Date & Time
April 8, 2022, 11:00 am – 12:00 pm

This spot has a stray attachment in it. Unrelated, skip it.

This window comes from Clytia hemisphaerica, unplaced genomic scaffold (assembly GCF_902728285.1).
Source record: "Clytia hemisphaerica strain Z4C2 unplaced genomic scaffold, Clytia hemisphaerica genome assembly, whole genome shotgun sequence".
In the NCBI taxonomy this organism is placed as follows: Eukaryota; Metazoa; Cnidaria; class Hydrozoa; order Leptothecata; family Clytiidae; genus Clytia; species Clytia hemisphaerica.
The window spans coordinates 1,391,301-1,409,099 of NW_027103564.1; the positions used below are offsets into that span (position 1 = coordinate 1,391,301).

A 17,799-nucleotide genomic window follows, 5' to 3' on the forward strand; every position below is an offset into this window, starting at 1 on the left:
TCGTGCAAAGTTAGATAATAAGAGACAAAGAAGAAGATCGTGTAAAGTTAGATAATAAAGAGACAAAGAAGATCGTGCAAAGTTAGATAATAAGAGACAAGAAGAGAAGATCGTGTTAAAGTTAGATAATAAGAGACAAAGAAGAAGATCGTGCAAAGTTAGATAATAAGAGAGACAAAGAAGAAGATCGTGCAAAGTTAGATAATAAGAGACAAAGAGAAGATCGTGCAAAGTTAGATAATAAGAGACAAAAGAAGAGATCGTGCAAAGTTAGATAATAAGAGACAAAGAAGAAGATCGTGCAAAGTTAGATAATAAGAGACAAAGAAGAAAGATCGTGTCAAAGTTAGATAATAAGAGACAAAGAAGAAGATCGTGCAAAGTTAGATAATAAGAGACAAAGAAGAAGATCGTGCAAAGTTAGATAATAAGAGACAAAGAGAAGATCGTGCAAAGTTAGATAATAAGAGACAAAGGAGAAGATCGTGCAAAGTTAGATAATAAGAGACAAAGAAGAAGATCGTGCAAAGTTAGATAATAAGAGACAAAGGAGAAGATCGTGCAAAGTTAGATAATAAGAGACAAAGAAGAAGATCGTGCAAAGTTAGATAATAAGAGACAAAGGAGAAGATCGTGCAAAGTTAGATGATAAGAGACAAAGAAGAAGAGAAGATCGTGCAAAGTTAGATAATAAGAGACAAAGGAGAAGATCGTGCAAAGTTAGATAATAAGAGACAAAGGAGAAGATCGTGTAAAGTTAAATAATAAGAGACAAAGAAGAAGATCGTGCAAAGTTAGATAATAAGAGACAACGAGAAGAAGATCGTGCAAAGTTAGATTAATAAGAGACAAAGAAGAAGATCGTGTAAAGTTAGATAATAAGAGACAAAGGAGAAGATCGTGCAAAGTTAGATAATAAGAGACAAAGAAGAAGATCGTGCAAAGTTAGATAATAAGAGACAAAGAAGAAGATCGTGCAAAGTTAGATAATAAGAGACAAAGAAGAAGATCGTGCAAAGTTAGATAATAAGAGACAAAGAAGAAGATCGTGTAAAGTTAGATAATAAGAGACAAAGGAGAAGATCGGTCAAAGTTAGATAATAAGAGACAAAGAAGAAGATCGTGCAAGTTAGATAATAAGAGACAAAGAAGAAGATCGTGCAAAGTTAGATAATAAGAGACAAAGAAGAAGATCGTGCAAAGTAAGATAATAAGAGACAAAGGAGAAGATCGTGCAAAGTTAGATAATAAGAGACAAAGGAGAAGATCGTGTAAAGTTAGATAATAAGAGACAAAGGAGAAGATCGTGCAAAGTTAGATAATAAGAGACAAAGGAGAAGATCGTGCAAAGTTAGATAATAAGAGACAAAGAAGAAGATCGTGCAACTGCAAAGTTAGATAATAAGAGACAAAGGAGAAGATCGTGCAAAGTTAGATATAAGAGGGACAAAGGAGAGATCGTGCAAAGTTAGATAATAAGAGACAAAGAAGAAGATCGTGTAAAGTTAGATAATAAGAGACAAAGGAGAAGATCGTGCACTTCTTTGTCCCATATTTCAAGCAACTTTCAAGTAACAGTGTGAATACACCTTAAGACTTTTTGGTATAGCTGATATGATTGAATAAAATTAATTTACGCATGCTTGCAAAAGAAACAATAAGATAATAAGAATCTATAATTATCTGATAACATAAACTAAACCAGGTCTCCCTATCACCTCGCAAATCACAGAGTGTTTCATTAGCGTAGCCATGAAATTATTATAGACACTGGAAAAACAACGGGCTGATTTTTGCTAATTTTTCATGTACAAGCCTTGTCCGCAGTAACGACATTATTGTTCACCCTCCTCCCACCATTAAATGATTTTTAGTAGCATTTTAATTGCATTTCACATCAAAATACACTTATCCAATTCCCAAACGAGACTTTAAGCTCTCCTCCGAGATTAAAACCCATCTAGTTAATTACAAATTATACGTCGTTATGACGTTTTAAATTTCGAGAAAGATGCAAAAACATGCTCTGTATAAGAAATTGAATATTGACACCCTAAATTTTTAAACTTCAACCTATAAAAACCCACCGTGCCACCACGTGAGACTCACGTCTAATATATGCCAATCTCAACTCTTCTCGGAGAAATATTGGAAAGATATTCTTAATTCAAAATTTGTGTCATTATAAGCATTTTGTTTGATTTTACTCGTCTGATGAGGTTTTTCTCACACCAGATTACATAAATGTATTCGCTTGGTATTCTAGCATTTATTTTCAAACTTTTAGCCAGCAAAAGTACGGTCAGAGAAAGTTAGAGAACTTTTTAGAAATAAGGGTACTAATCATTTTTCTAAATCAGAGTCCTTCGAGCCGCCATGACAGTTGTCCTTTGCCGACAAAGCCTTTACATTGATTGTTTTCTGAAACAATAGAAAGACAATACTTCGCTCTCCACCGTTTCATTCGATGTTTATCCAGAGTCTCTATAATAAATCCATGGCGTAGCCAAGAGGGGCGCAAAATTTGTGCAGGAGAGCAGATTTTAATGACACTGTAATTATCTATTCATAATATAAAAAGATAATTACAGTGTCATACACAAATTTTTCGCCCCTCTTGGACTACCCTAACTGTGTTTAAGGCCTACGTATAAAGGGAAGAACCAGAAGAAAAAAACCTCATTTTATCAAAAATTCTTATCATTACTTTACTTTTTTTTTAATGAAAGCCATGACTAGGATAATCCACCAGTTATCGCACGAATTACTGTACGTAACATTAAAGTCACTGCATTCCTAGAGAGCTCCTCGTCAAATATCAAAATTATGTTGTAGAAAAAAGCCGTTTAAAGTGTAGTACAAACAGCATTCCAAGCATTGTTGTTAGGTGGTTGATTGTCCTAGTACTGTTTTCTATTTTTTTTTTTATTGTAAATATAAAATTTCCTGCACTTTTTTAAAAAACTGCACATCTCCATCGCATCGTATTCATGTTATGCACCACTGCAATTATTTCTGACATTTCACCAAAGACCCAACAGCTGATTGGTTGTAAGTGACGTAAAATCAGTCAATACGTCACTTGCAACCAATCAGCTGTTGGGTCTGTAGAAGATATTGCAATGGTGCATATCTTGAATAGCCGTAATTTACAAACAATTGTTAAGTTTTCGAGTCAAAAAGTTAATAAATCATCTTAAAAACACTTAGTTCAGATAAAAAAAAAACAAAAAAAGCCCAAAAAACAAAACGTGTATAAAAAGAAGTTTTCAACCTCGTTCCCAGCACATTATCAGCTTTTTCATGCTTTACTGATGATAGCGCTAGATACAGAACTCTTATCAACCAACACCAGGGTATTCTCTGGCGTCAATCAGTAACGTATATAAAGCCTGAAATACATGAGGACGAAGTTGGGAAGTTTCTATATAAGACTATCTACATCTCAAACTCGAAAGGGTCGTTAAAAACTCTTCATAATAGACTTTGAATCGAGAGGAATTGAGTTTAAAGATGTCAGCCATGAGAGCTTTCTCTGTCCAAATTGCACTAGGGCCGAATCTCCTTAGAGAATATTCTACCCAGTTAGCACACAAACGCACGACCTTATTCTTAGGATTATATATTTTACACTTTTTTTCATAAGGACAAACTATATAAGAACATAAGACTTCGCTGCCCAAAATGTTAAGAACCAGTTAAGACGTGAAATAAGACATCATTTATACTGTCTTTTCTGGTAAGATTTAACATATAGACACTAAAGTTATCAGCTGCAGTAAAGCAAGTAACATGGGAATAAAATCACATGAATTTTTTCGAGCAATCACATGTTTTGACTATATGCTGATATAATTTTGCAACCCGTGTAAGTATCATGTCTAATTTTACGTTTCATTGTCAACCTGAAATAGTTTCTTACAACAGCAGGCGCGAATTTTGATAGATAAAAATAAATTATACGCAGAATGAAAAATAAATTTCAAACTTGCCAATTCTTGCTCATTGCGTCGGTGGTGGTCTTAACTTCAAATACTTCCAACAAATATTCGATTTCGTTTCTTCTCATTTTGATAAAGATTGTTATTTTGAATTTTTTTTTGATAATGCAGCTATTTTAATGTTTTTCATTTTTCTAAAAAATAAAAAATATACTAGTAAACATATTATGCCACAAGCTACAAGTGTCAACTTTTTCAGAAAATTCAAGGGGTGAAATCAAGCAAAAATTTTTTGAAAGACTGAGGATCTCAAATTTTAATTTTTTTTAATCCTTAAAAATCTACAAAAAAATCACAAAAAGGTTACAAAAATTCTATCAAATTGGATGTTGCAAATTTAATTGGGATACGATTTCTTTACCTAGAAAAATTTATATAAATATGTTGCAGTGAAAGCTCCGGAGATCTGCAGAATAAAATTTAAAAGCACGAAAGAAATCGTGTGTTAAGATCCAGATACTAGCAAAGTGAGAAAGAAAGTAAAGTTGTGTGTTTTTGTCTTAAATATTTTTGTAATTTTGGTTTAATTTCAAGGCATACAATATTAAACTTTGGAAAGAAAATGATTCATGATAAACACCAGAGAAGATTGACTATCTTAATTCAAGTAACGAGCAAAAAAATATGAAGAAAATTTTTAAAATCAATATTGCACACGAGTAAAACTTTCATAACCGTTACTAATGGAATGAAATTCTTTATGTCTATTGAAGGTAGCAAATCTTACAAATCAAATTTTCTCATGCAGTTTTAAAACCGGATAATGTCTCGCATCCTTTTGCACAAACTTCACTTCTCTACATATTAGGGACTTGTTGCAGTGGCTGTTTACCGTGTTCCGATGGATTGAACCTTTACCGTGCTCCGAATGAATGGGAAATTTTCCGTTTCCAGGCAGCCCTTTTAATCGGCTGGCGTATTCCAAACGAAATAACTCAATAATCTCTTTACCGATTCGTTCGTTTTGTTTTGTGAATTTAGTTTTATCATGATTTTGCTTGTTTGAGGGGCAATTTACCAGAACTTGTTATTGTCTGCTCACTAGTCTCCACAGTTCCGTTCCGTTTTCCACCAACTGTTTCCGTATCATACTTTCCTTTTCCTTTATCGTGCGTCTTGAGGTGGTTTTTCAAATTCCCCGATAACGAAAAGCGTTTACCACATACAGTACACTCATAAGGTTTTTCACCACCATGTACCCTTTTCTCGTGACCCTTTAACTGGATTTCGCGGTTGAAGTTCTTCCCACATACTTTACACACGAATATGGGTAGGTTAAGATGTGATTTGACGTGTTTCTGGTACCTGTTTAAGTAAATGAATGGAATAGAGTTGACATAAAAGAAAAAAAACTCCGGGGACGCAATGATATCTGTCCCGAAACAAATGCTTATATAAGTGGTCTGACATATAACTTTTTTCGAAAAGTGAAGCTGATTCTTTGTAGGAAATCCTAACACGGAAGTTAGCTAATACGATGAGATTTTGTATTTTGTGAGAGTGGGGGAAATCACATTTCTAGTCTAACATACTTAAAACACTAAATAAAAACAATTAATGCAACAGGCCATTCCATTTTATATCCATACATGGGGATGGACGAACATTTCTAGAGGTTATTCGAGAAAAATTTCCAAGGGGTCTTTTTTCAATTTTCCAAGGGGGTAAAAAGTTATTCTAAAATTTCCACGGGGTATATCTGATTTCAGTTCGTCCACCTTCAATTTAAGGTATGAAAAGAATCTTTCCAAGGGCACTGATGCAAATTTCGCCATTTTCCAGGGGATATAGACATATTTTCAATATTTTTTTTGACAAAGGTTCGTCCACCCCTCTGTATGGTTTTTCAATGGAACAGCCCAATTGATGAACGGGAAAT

Abstract: Understanding how adult human brain learns to categorize can shed novel insights into the mechanisms underlying experience-dependent brain plasticity. Drift-diffusion processes are popular in such contexts for their ability to mimic underlying neural mechanisms but require data on both category responses and associated response times for inference. Category response accuracies are, however, often the only reliable measure recorded by behavioral scientists to describe learning. Building carefully on drift-diffusion models with latent response times, we derive a novel biologically interpretable class of ‘inverse-probit’ categorical probability models for such data. The model, however, presents significant identifiability and inference challenges. We address these challenges via a novel projection-based approach with a symmetry preserving identifiability constraint that allows us to work with conjugate priors in an unconstrained space. We adapt the model for group and individual level inference in longitudinal settings. Building on latent variable representation of the model, we design an efficient Markov chain Monte Carlo algorithm for posterior computation. We evaluate the empirical performances of the proposed method through simulation experiments. The method’s practical efficacy is illustrated in applications to longitudinal tone learning studies.